New York’s African Burial Ground and the Struggle for Human Rights: An Archaeology of Public Engagement

The University of Queensland's School of Social Science invites you to attend our 2023 Hall Annual Lecture. All are welcome to attend.

While focused on the past, archaeology has an increasingly visible role in improving human rights for today’s marginalised communities, as exemplified by the African Burial Ground Project in New York City. Pursuing research questions posed by the African American descendent community, Professor Blakey will discuss how the project provided new insights into slavery in early America, established a national monument and developed a world-leading model for community archaeology.

About the lecture

African American political thought and scientific practice have long incorporated political activism and publicly-engaged scholarship. This approach, which requires research to be guided by the needs of oppressed and marginalised communities, offers scientific tools for the expression of group rights, elevating their voices in debates about the past in plural democracies. The clientage model of public engagement used by the African Burial Ground Project in New York City (1992-2009) is a case in point. At this designated cemetery for enslaved Africans, archaeologists and anthropologists pursued research questions proposed by the African American descendant community through a process of public engagement. As well as producing an unusually diverse research team, innovated ethical bioarchaeology (the study of human physical remains) and uniquely sophisticated methods and reports, it also resulted in the establishment of a United States National Monument that demonstrated the high degree of public interest in archaeology. This project exemplifies the public and scientific benefits of acknowledging the intrinsic subjectivity of science as opposed to denying those subjectivities, as commonly expressed in the objectively unverifiable Enlightenment belief in scientific neutrality.

About the presenter

Michael L. BlakeyMichael L. Blakey is National Endowment for the Humanities Professor of Anthropology, Africana Studies, and American Studies, and Founding Director of the Institute for Historical Biology at William & Mary. He received the B.A. at Howard University, the M. A. and Ph.D. in anthropology at the University of Massachusetts-Amherst, and completed specialized studies at Oxford and London Universities. Blakey held professorships at Spelman College, Columbia, Brown, La Sapienza, and Howard University, where he founded the W. Montague Cobb Biological Anthropology Laboratory. He has served as president of the Association of Black Anthropologists (1987-1989), and member of the editorial boards of American Anthropologist (2012-2016) and American Antiquity (2021-). Blakey represented the United States on the Council of the 4th World Archaeological Congress in Cape Town, South Africa (1999). He is a member of the Scholarly Advisory Committee of the National Museum of African American History and Culture of the Smithsonian Institution (2006-), where he previously held the position of Research Associate in Physical Anthropology at the National Museum of Natural History (1985-1994). He was a Key Advisor to the Race: Are We So Different exhibition and website ( of the American Anthropological Association (from 2008).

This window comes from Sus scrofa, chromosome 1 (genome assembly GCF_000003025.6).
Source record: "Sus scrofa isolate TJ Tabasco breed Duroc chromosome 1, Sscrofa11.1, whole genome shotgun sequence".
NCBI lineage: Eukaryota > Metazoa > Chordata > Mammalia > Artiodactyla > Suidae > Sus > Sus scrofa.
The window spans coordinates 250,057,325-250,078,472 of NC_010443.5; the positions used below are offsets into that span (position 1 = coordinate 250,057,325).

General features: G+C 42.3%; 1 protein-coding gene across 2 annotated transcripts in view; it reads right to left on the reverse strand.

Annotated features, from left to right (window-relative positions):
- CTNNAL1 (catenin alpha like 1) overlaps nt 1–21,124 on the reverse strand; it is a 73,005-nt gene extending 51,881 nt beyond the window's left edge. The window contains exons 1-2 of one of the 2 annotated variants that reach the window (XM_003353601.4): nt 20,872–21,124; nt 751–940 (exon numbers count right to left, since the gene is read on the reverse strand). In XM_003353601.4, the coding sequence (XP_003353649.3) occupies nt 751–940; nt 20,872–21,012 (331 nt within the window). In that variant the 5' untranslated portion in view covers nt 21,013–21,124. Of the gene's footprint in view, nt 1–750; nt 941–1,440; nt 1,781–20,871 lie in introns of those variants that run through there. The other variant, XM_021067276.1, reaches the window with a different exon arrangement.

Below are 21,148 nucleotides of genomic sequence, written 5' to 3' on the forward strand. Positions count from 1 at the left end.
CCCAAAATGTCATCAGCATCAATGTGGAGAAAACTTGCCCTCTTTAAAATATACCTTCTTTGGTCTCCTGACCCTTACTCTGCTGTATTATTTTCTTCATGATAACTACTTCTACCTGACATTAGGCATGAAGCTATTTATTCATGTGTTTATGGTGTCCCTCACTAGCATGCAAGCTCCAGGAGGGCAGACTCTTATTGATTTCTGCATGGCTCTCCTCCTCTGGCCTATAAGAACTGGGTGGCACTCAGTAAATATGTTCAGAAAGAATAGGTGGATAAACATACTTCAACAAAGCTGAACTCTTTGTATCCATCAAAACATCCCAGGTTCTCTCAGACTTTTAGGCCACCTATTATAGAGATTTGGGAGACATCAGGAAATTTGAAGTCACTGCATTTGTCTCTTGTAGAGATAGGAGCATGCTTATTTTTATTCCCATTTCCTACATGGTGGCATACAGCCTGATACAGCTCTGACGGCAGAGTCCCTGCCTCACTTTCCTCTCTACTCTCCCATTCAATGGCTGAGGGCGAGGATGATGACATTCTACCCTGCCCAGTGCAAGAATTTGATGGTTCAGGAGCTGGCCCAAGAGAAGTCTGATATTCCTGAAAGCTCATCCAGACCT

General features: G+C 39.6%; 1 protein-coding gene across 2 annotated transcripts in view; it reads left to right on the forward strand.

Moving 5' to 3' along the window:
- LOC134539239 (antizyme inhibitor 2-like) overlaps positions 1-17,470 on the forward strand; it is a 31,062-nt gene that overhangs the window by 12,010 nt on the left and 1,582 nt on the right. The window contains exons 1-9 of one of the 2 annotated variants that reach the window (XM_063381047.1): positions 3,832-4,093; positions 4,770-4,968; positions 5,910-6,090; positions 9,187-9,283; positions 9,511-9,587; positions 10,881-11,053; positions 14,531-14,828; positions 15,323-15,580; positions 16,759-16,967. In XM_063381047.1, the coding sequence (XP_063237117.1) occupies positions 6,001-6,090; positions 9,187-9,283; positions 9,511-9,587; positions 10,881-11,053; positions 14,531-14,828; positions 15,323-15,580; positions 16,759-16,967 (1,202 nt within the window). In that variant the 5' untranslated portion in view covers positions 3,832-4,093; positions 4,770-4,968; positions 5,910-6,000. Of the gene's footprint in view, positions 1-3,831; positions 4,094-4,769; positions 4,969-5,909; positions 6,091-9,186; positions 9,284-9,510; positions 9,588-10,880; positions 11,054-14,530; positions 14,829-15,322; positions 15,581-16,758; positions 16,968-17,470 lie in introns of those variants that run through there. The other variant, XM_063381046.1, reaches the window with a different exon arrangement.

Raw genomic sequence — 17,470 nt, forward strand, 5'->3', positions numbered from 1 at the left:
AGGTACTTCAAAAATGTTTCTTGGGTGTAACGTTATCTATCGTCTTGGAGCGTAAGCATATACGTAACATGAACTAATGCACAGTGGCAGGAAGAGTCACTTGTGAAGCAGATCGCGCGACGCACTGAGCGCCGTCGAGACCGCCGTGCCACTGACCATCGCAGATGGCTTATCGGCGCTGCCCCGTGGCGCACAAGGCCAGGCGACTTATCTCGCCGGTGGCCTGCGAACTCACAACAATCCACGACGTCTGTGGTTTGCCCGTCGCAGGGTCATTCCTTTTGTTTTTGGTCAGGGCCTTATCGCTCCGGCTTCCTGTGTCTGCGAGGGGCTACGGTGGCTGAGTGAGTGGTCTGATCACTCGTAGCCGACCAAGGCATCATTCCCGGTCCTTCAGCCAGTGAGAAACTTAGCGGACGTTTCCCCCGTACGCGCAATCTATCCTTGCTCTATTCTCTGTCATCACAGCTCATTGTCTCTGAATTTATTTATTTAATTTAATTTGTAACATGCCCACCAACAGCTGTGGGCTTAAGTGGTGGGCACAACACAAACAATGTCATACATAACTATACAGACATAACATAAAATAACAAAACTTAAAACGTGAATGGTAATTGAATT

Blakey was Scientific Director of the New York African Burial Ground Project (1992-2009), the most sophisticated bioarchaeological project in the United States. His team began ethical bioarchaeology, the term ‘descendant community,’ and its use in an empowered public engagement intended for the democratization of knowledge. The Manhattan site became a U.S. National Monument in 2007. He continues to help facilitate descendant communities’ empowerment to tell their own stories and memorialize their dead. The African Burial Ground’s clientage model of public engagement contributed to the new best practices of the National Trust for Historic Preservation in 2018. Blakey has been appointed Co-Chair of the American Anthropological Association’s Commission for the Ethical Treatment of Human Remains mandated to consolidate and advance the highest ethical standards for the treatment of all human skeletons and tissue samples at archaeological sites, museums, and laboratories in the United States (2022-2024). In 2021, Blakey was presented the President’s Award of the American Anthropological Association, the Legacy Award of the Association of Black Anthropologists, and, in 2022, the Plumeri Award for Faculty Excellence at William & Mary. He is currently completing a 1,500-page monograph on race and racism in science and society, adding to his approximately 90 reports, refereed articles, and edited volumes.                                         


The Hall Annual Lecture is given in honour of the founder of archaeology at The University of Queensland, Associate Professor Jay Hall, and is sponsored by Everick Heritage 

Event image: Photograph from the Carol M. Highsmith Archive, Library of Congress, Prints and Photographs Division.

About The Hall Annual Lecture

The Hall Annual Lecture is UQ Archaeology’s annual public lecture in honour of the founder of archaeology at UQ, Associate Professor Jay Hall.

Associate Professor Jay Hall is the former Head of UQ’s Archaeology program. As well as an award-winning teacher, Jay is the editor of Queensland Archaeological research - a publication he started in 1984. Jay retired in 2007 after more than 30 years at the University. He is currently an Adjunct Reader in Archaeology in the School of Social Science at UQ.


Advanced Engineering Building (#49), UQ St Lucia
GHD Auditorium - Level 3